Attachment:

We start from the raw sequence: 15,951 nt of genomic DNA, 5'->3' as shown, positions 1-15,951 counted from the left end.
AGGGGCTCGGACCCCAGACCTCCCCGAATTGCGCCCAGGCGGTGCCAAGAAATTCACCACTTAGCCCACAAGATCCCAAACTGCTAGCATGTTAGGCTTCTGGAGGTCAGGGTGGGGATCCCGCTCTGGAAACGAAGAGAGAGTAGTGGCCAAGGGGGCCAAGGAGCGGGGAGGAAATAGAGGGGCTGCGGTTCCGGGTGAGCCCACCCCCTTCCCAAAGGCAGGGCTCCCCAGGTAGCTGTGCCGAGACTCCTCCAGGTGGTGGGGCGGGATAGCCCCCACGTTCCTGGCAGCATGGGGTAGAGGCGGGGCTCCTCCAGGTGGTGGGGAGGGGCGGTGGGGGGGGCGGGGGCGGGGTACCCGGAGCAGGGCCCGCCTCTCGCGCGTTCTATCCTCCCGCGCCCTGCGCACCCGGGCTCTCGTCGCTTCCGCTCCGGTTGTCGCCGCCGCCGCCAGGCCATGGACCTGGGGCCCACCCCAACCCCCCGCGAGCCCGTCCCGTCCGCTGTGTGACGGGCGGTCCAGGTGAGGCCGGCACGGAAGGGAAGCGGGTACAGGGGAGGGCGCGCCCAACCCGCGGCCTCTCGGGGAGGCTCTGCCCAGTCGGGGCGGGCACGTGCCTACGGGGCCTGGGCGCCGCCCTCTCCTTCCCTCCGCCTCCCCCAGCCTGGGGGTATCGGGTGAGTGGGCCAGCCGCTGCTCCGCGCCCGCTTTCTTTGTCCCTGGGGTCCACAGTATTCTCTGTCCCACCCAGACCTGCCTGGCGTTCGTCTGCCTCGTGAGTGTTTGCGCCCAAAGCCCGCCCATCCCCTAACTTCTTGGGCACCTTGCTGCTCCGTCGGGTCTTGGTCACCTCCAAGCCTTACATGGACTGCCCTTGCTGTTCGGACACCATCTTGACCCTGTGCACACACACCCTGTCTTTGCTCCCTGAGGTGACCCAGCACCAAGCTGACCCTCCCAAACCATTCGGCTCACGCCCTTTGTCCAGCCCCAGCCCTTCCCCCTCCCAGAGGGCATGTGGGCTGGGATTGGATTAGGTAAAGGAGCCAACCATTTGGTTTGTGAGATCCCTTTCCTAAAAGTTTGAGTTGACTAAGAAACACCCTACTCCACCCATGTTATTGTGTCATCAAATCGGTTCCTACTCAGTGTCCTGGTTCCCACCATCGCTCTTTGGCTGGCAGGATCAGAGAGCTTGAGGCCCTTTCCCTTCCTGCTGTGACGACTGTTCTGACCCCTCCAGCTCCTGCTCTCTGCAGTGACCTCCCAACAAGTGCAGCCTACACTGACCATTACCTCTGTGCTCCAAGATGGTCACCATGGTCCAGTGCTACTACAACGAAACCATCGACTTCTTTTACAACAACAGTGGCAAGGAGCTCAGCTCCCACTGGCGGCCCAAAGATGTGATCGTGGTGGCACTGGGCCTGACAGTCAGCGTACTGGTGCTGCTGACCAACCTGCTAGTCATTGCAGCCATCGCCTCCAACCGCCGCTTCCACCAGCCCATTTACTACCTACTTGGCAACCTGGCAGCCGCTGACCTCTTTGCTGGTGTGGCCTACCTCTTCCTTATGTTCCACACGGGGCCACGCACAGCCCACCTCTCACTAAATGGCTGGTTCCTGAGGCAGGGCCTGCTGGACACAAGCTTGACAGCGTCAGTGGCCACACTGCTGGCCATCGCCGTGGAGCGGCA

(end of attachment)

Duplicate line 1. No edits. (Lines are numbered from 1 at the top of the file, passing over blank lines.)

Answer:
We start from the raw sequence: 15,951 nt of genomic DNA, 5'->3' as shown, positions 1-15,951 counted from the left end.